Hector Salamanca speaks at the Deferred Action for Dreamers rally in Des Moines on July 21, 2012.Photo: Kathleen McQuillen
By Hector Salamanca
As I walked down the hallway, I noticed all the differences five years had made since being at McCombs Middle School in Des Moines. I had graduated McCombs as a 13-year-old boy with no aspirations to succeed, and I was now coming back to it as an adult with a mission to tell the Latino students of my old middle school a simple message: Be the next leaders of the Latino community.
As I watched the students file in, I knew this might be a tough crowd so I would have to stay on my toes to keep them engaged and to remind them that I was at the school to motivate them to succeed. Many of the students were shocked and unprepared when I started calling on some of their disruptive peers to join me on stage.
I proceeded to tell the students the challenges they will face as Latinos and how important it is for them to not just settle, but to overcome any and every obstacle they face. I told them about my background and how I would not let being undocumented hold me back -- and that they shouldn’t either.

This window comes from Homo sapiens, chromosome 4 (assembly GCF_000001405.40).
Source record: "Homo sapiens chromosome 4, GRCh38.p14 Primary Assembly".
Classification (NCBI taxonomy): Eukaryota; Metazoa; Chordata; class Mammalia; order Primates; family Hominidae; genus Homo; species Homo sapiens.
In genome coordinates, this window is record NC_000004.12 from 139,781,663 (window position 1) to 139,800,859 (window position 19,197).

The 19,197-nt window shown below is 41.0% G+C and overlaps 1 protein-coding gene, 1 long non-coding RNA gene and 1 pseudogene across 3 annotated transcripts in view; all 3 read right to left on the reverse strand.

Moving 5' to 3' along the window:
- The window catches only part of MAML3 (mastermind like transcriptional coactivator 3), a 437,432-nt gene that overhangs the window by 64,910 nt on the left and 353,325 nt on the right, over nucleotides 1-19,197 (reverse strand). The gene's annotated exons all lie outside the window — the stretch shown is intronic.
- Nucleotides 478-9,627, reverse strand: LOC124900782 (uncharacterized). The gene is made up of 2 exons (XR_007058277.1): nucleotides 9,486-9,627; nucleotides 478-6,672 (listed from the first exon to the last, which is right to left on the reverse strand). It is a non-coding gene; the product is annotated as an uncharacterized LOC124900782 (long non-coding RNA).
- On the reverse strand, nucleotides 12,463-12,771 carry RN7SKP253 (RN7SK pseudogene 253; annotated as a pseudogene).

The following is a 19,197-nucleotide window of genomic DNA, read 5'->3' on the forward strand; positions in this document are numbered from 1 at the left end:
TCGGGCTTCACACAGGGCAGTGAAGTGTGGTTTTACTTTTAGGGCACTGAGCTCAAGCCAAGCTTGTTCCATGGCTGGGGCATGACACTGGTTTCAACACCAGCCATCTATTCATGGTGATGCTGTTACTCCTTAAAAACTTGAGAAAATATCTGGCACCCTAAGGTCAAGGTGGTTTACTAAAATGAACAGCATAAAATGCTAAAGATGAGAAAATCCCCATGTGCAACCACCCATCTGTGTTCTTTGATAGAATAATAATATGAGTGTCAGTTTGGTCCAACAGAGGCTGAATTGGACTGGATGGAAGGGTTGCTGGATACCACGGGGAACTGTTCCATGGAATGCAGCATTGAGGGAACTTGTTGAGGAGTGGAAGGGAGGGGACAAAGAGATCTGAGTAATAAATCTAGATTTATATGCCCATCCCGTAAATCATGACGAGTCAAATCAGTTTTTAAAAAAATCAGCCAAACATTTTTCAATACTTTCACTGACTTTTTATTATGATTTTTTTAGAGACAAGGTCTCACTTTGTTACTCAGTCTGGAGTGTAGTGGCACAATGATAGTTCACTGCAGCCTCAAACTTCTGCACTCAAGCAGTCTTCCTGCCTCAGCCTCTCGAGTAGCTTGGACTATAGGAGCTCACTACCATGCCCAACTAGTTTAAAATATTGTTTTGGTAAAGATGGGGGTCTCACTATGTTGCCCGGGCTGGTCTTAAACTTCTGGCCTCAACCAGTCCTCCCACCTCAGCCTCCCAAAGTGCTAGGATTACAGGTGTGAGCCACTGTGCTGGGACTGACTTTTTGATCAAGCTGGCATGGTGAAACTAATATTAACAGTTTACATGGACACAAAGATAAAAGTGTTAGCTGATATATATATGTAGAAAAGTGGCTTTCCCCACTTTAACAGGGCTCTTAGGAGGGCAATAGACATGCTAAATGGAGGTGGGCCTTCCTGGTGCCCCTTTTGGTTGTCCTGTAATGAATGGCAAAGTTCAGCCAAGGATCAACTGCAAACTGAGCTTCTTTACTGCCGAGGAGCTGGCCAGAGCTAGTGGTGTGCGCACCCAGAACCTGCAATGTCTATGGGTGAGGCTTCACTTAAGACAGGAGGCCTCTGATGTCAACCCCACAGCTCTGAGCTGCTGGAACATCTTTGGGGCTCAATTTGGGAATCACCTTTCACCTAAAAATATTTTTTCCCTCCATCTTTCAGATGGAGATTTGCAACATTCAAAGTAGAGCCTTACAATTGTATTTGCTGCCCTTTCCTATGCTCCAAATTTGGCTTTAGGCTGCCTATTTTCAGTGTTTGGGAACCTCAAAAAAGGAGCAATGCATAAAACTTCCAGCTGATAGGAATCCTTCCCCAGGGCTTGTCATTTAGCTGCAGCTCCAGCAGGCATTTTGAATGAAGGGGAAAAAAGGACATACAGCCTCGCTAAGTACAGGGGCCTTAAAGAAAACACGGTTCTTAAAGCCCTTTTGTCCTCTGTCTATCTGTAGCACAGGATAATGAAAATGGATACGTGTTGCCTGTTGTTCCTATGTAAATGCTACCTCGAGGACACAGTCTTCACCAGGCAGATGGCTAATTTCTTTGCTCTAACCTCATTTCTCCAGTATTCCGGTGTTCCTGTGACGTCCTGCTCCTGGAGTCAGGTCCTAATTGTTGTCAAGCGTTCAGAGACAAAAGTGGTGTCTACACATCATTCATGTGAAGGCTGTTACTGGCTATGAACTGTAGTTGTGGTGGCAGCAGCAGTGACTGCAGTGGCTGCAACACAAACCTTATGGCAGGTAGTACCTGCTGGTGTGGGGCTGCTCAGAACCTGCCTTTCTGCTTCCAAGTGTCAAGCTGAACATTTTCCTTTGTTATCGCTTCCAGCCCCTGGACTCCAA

I could see expressions of sadness, confusion or happiness on their faces as I told them my story and how I expected all of them to succeed both academically and personally. I ended the talk by saying that if only one of them were to listen to me and succeed and be leaders, I would be happy knowing I influenced their decision to pursue knowledge and not to settle.
Hector Salamanca is an AFSC Iowa intern and Dreamer who's helping immigrant youth organize for immigration reform. He recently graduated from a community college and will attend Drake University next fall.